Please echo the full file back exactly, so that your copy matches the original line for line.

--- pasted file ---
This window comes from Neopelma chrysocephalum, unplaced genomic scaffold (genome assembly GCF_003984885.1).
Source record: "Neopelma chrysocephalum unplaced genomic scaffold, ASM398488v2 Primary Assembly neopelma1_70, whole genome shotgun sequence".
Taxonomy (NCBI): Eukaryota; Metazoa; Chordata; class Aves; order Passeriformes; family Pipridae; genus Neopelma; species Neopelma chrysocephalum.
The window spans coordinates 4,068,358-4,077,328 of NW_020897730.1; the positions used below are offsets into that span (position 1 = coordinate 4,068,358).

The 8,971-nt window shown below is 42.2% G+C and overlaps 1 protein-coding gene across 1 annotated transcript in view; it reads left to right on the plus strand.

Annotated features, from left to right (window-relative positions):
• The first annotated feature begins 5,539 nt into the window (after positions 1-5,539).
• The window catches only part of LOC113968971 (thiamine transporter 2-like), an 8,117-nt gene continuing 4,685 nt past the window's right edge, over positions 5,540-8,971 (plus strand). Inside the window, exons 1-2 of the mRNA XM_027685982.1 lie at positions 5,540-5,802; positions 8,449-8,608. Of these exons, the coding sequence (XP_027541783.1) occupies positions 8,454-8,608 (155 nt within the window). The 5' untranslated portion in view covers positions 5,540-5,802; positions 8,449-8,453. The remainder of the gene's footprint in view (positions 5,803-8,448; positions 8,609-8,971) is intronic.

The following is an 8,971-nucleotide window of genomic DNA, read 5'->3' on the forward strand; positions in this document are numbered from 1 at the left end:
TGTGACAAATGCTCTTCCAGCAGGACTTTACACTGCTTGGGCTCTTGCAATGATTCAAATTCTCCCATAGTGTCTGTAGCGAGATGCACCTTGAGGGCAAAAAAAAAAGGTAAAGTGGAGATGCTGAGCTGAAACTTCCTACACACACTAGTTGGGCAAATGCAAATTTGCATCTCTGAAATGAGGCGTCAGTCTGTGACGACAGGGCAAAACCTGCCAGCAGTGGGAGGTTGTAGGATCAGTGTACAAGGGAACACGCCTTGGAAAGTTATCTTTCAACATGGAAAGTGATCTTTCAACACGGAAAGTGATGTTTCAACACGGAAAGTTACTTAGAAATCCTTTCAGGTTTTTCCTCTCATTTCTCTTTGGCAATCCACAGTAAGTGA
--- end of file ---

This window comes from Neopelma chrysocephalum, unplaced genomic scaffold (genome assembly GCF_003984885.1).
Source record: "Neopelma chrysocephalum unplaced genomic scaffold, ASM398488v2 Primary Assembly neopelma1_70, whole genome shotgun sequence".
Taxonomy (NCBI): Eukaryota; Metazoa; Chordata; class Aves; order Passeriformes; family Pipridae; genus Neopelma; species Neopelma chrysocephalum.
The window spans coordinates 4,068,358-4,077,328 of NW_020897730.1; the positions used below are offsets into that span (position 1 = coordinate 4,068,358).

The 8,971-nt window shown below is 42.2% G+C and overlaps 1 protein-coding gene across 1 annotated transcript in view; it reads left to right on the plus strand.

Annotated features, from left to right (window-relative positions):
• The first annotated feature begins 5,539 nt into the window (after positions 1-5,539).
• The window catches only part of LOC113968971 (thiamine transporter 2-like), an 8,117-nt gene continuing 4,685 nt past the window's right edge, over positions 5,540-8,971 (plus strand). Inside the window, exons 1-2 of the mRNA XM_027685982.1 lie at positions 5,540-5,802; positions 8,449-8,608. Of these exons, the coding sequence (XP_027541783.1) occupies positions 8,454-8,608 (155 nt within the window). The 5' untranslated portion in view covers positions 5,540-5,802; positions 8,449-8,453. The remainder of the gene's footprint in view (positions 5,803-8,448; positions 8,609-8,971) is intronic.

The following is an 8,971-nucleotide window of genomic DNA, read 5'->3' on the forward strand; positions in this document are numbered from 1 at the left end:
TGTGACAAATGCTCTTCCAGCAGGACTTTACACTGCTTGGGCTCTTGCAATGATTCAAATTCTCCCATAGTGTCTGTAGCGAGATGCACCTTGAGGGCAAAAAAAAAAGGTAAAGTGGAGATGCTGAGCTGAAACTTCCTACACACACTAGTTGGGCAAATGCAAATTTGCATCTCTGAAATGAGGCGTCAGTCTGTGACGACAGGGCAAAACCTGCCAGCAGTGGGAGGTTGTAGGATCAGTGTACAAGGGAACACGCCTTGGAAAGTTATCTTTCAACATGGAAAGTGATCTTTCAACACGGAAAGTGATGTTTCAACACGGAAAGTTACTTAGAAATCCTTTCAGGTTTTTCCTCTCATTTCTCTTTGGCAATCCACAGTAAGTGA